Brenda Rosen, President and CEO of Breaking Ground said, “It's impossible for me to express how invaluable Vicki's support has been to Breaking Ground, our programs and clients during her tenure as HPD Commissioner. I could always count on Vicki's thoughtful, patient counsel to help my colleagues at Breaking Ground realize complex affordable housing developments for our community's most vulnerable and we've time and again seen her give the same counsel to many other peer nonprofits in the supportive housing industry. Countless thousands of New Yorkers are living secure, productive lives in the five boroughs as a direct result her outstanding leadership. We cannot thank her enough for this commitment to New Yorkers in need and to New York City.”

| What's New, New York City

December HHAP awards announced


Governor Cuomo and the Office of Temporary & Disability Assistance announced  $14 million in Homeless Housing Assistance Program awards for six programs, including three new supportive housing projects.  Awards were made through the state’s Office of Temporary & Disability Assistance’s Homeless Housing Assistance Program (HHAP) to create a total of 110 supportive housing units.  Of those 110 units, 62 units have service and operating funding from the first round of the Empire State Supportive Housing Initiative (ESSHI).

The three projects that received awards are:

Breaking Ground/Comunilife Bronxchester (The Bronx) $5,900,000 for 97 units.

Interfaith Partnership on Homelessness (Albany County) $2,621,867 for 5 units.

The Municipal Housing Authority of Utica (Oneida County) $770,000 for 8 units.

The remainder of the funding went to three shelter projects, including Network member Catholic Family Center of Rochester. 

Please see OTDA’s website for more information.

In related news, HHAP has suspended taking new applications until after the 2017 budget is passed.  They are oversubscribed.  The remaining $24 million (for the fiscal year ending  March 31, 2017) will likely be exhausted by current applications.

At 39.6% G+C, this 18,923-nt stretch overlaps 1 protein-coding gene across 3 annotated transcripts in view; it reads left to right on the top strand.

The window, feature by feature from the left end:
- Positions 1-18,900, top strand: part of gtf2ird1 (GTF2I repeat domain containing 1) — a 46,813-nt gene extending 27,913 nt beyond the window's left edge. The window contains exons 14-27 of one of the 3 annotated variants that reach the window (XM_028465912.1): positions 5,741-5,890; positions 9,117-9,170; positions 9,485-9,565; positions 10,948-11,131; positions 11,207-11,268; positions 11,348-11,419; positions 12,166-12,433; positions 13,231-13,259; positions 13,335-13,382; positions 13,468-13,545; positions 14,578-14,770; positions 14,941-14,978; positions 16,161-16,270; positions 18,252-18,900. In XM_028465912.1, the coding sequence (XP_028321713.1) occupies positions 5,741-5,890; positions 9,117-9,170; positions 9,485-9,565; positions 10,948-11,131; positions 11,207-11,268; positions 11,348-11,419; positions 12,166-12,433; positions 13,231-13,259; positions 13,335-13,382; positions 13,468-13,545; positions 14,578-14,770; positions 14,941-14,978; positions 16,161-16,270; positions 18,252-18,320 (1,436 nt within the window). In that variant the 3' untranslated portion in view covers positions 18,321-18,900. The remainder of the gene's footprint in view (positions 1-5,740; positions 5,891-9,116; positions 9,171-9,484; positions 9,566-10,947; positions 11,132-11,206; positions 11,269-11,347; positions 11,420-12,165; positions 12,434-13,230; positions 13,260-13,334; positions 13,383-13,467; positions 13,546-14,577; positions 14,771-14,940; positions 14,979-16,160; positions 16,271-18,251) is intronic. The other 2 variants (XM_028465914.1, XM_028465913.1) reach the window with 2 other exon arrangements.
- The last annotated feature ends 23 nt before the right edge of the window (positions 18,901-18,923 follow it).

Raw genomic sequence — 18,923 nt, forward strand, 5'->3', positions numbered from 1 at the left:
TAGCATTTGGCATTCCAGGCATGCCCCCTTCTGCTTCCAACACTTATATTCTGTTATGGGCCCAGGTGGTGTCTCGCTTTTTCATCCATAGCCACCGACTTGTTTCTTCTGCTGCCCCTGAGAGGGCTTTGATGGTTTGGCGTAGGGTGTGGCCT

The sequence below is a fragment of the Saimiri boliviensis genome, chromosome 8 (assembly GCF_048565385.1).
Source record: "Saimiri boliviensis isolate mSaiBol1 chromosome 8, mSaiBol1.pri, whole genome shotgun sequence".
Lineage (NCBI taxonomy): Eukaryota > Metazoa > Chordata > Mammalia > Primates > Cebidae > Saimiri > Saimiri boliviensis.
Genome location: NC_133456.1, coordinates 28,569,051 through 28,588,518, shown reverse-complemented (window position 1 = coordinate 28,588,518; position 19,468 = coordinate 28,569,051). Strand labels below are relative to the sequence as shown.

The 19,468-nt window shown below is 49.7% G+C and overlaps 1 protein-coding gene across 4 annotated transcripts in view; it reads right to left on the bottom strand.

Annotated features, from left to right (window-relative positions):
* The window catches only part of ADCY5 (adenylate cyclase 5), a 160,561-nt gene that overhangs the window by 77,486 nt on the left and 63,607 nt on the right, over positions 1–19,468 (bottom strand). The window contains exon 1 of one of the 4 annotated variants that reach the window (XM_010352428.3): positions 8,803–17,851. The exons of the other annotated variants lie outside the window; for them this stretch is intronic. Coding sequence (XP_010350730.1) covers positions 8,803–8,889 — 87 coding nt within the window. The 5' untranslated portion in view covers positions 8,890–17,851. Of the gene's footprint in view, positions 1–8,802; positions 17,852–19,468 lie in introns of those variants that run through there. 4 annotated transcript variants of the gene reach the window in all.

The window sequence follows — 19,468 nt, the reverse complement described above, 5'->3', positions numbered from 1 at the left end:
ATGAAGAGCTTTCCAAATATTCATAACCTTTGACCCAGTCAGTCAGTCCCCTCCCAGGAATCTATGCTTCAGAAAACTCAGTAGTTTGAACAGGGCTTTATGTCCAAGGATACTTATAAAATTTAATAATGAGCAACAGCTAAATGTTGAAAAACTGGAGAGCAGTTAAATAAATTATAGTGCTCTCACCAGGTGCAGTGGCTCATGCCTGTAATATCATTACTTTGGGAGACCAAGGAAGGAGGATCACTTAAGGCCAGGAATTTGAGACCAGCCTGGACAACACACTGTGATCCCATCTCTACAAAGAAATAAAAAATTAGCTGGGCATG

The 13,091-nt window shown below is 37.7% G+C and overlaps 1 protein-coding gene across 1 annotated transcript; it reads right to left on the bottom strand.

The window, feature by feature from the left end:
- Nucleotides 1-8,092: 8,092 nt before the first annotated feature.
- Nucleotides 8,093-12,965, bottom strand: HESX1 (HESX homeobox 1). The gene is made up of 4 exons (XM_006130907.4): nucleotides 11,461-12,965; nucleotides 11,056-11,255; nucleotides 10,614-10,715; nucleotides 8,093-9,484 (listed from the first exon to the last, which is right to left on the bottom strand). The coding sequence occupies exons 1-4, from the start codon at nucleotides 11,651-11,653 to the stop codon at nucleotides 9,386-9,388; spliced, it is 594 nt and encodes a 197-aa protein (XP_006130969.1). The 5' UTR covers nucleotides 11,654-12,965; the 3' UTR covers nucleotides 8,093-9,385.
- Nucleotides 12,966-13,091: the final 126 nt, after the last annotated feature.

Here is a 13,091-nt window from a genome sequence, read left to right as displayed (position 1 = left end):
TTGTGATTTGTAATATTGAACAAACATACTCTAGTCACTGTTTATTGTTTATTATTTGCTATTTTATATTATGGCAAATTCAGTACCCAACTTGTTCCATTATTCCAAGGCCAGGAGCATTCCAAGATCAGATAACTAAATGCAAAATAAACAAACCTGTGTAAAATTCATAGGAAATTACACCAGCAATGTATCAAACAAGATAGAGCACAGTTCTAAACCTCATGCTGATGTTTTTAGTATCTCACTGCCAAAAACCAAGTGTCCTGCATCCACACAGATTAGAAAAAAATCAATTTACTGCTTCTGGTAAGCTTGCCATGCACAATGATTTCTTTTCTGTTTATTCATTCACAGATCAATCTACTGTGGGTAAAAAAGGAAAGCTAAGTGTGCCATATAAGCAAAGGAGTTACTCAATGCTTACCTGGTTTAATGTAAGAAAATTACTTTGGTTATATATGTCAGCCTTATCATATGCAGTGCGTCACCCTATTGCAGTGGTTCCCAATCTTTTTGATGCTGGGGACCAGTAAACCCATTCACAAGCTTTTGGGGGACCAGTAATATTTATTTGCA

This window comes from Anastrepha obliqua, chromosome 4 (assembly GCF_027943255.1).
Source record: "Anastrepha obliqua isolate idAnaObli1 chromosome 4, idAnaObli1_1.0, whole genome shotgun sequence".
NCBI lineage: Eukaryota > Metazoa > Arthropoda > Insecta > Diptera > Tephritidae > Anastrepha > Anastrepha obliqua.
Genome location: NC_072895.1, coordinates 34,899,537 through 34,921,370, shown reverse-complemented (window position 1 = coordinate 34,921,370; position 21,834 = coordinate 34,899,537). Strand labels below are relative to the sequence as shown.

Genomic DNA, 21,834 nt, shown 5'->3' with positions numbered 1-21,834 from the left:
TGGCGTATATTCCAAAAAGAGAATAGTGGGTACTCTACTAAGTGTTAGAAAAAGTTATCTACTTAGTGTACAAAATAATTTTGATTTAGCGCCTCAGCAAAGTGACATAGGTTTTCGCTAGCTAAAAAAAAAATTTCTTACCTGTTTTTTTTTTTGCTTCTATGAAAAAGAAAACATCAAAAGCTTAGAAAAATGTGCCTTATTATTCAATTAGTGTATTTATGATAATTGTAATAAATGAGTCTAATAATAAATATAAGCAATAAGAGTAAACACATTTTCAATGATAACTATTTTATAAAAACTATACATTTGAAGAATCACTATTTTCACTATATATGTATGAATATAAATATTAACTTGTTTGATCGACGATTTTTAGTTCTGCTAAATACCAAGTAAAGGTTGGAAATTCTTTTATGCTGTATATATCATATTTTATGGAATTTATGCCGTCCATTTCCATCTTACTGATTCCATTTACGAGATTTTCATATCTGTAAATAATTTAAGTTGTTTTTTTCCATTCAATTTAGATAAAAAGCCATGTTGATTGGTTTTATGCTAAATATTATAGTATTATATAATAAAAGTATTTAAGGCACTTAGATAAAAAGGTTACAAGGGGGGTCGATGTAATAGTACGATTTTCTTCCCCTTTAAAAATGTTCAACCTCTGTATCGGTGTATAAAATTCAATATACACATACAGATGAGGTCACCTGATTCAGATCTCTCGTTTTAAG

| What's New, Funding, New York State

Tribute to Gina Quattrochi


Gina Quattrochi, Bailey House CEO and lifelong HIV/AIDS advocate, passed away December 13, 2016 from complications due to cancer. During the 25 years she led Bailey House, Ms. Quattrochi played a key role in transforming the organization into an innovative leader in HIV/AIDS care and supportive housing.

Ms. Quattrochi became the Executive Director of the AIDS Resource Center in 1991, after serving six years on the Board, and in 1995 changed the name of the organization to Bailey House in honor of Bailey Holt House, the first supportive housing residence for people living with  HIV/AIDS created by the organization in 1986. Housing was Ms. Quattrochi’s passion and her imprint was immeasurable. She was instrumental in working with the City to develop the funding streams for both scattered-site and congregate supportive housing and she helped garner the research irrevocably linking homelessness to the incidence of HIV infection. She was among the first to introduce the notion that housing is healthcare.

Bailey House’s Senior Vice President of Housing Resources and Development Jeannette K. Ruffins said, “Gina was a tireless advocate for social justice and client rights." 

Charles King, President and CEO of Housing Works, said “Gina is a hero in the fight against AIDS…and a driving force behind the development of supportive housing standards in New York State and her national advocacy for housing as an affordable intervention.”

Ms. Quattrochi was former president and a long-term member of the board of directors of the National AIDS Housing Coalition. She was appointed to New York Governor Andrew Cuomo's Ending the Epidemic Task Force in 2014. Ms. Quattrochi  also served on the Harlem Hospital Community Advisory Board, the Board of Directors of the Ryan White Integration of Care committee, the Board of Directors of iHealth NYS, and the Board of Directors of the Supportive Housing Network of New York.

Fittingly, the New York City Department of Health and Mental Hygiene called out Ms. Quattrochi’s lifelong contribution to the cause dedicating the NYC AIDS Memorial on World AIDS Day, less than two weeks before her passing,

Ms. Quattrochi was a force of nature and will be greatly missed. Our thoughts are with her friends, family and the larger advocacy community.

| What's New, New York City, Member News

Is Selling Air Rights a Viable Option for Your Nonprofit?


Breaking Ground's Prince George supportive housing residence.

The NYC Department of Housing Preservation and Development’s (HPD) Inclusionary Housing Program (IHP) preserves affordable housing in neighborhoods where there have been zoning changes to encourage new development. The IHP consists of two programs:

Voluntary Inclusionary Housing Program (VIHP), enacted in 1987, enables a development to receive a density bonus in return for new construction, substantial rehabilitation, or preservation of permanently affordable housing.